Blog Review: Jan. 11

Choosing a CFD mesh; developing for software-defined vehicles; digital twins; co-packaged optics for lidar.


Cadence’s Veena Parthan explains why in CFD, understanding the consequences of choices regarding the computational mesh is essential for generating high-fidelity simulation results.

Synopsys’ Chris Clark shares key considerations and questions to factor in when developing solutions for software-defined vehicles that must meet safety, security, reliability, and quality standards.

Siemens EDA’s Jake Wiltgen finds that the adoption of digital twins by systems integrators and car manufacturers has new implications and challenges for semiconductor suppliers.

Ansys’ Sanjay Gangadhara finds co-packaged optics may be adopted in new and emerging technology spaces like automotive lidar before data centers.

SEMI’s Cassandra Melvin shares highlights from SEMICON Europa, including collaborative research and development, the role semiconductors in greener and more trusted applications, and challenges and opportunities in manufacturing and global supply chain optimization.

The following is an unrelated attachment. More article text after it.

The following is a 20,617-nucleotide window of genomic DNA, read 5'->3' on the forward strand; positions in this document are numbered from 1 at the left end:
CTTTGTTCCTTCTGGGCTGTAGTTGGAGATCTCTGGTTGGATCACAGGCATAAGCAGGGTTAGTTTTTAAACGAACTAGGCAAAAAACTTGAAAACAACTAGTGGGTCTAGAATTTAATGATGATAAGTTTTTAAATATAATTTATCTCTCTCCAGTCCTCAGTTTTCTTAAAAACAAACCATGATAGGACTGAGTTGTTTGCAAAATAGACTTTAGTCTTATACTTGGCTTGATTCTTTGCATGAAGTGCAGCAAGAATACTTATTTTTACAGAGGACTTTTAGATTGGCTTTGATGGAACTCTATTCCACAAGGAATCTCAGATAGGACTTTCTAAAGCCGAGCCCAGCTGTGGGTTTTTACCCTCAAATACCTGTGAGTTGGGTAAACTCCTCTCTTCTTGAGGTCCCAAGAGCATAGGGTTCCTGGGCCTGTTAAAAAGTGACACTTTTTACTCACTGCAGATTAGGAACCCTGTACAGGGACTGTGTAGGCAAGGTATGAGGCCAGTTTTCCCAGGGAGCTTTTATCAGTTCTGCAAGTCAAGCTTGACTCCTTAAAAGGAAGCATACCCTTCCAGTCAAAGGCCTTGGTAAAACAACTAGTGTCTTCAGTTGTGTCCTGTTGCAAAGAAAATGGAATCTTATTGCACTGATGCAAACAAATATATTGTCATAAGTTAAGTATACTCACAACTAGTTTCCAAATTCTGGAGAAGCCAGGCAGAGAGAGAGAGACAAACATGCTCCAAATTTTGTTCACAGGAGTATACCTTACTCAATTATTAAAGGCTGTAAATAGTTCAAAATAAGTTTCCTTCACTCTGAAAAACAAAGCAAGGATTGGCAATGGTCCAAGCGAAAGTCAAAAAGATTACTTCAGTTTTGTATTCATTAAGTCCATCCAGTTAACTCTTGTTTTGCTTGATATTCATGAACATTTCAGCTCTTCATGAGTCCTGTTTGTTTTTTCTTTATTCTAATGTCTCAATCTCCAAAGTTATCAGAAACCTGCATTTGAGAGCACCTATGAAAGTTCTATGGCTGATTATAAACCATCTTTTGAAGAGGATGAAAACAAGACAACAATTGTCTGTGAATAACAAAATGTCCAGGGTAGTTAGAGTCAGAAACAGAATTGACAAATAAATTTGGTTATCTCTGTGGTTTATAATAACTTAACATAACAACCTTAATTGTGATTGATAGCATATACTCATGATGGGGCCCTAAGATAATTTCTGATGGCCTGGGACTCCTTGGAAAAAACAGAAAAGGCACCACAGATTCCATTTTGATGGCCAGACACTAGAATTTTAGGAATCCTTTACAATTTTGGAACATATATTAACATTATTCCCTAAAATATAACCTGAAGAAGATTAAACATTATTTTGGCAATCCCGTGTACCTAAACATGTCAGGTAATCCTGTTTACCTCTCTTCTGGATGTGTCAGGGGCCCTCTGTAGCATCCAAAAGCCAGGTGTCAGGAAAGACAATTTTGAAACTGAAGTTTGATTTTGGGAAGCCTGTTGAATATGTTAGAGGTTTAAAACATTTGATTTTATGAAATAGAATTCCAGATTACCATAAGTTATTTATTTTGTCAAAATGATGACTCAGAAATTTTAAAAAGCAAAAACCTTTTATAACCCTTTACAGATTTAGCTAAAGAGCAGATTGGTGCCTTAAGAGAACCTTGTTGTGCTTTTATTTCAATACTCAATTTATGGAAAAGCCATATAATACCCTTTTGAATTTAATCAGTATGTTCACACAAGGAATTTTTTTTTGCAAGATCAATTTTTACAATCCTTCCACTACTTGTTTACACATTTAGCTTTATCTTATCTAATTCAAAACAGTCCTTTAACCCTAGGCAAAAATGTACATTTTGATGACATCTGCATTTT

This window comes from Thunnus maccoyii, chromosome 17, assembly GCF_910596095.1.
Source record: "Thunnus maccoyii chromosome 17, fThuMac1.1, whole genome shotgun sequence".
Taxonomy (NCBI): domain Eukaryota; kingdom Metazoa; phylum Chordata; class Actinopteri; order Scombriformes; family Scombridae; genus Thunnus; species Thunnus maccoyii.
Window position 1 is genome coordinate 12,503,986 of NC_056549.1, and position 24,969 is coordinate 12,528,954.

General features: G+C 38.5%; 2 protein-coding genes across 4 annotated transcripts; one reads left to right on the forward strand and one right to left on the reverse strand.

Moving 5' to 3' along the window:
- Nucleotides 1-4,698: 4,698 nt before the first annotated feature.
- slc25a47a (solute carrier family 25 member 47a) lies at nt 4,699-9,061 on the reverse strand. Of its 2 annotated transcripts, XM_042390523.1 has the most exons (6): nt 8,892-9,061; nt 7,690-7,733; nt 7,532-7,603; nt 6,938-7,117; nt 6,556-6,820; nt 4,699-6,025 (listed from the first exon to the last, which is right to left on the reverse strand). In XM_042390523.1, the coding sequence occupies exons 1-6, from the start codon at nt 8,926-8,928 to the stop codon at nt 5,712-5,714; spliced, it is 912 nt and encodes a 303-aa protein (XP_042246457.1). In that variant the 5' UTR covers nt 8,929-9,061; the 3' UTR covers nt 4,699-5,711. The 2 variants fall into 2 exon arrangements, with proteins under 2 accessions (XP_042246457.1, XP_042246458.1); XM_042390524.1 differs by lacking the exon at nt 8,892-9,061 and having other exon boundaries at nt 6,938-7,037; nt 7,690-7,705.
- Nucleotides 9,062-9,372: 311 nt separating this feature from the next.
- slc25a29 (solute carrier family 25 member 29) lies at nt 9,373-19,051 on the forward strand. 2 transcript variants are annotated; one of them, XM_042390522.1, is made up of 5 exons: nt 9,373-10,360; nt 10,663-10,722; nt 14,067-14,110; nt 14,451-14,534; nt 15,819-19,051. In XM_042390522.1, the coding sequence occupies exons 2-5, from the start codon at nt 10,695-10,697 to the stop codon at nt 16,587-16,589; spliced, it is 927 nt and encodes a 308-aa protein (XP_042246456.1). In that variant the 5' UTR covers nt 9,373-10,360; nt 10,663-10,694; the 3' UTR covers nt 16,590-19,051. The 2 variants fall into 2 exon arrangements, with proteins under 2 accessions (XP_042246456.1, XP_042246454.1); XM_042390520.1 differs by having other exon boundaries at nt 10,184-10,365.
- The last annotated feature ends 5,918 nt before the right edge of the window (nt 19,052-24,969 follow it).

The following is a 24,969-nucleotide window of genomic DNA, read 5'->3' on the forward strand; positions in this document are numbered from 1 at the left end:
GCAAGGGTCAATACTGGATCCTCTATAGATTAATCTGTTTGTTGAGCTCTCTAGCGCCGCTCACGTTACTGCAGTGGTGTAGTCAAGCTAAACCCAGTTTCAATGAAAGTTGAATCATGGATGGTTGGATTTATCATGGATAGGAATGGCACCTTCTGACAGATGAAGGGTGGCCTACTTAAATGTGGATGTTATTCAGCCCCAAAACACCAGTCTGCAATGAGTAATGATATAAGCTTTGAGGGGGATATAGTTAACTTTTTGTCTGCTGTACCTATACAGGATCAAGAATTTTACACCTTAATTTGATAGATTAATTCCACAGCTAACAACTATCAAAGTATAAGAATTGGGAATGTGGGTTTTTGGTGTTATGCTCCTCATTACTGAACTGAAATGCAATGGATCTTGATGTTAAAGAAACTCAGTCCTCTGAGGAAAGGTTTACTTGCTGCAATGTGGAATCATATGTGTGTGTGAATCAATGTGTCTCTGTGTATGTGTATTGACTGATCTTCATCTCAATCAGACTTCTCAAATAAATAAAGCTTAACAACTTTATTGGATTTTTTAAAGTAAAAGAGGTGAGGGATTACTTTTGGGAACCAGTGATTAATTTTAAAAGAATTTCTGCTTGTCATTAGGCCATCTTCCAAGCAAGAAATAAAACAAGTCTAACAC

Renesas’ Akihiro Ooshima considers how design standardization of an MCU can reduce not only the component cost but also the maintenance workload in the future.

In a podcast, Arm’s Geof Wheelwright and Dermot O’Driscoll discuss the company’s infrastructure roadmap for data center, cloud, and HPC.

Plus, check out the blogs featured in the latest Automotive, Security & Pervasive Computing and Test, Measurement & Analytics newsletters:

Rambus’ Bart Stevens show how to ensure a security architecture does not impede the intended use of the device while still protecting assets.

Flex Logix’s Geoff Tate looks at how to implement programmable FIR filters by hardening the data path while keeping the control path in eFPGAs.

Synopsys’ Laureano Carrasco examines how a bug in a datapath could result in chip misbehavior just as surely as an error in a state machine.

Cadence’s Ben Gu points to a big opportunity for carmakers to reimagine and redefine the entire automotive experience.

Arteris’ Frank Schirrmeister explains why better prediction of physical implementation effects leads to faster results for the final layout.

Riscure’s Nicole Fern warns that printers are attractive targets because they are often privy to sensitive data and reside inside corporate networks.

Siemens’ Jacob Wiltgen zeroes in on how to protect an embedded hardware security module against random failures.

Infineon’s Danie Schneider describes how to avoid unplanned downtime and operational disruption in building equipment.

Synopsys’ Gordon Cooper details a new class of neural network models that are opening the door to full visual perception.

Teradyne’s Natalian Z. Der explains why testing products in a manner closely matching the end use improves quality and shortens time to market.

Advantest’s Sonny Banwari and Matthias Sauer look at establishing an ecosystem for data-driven ML test offerings.

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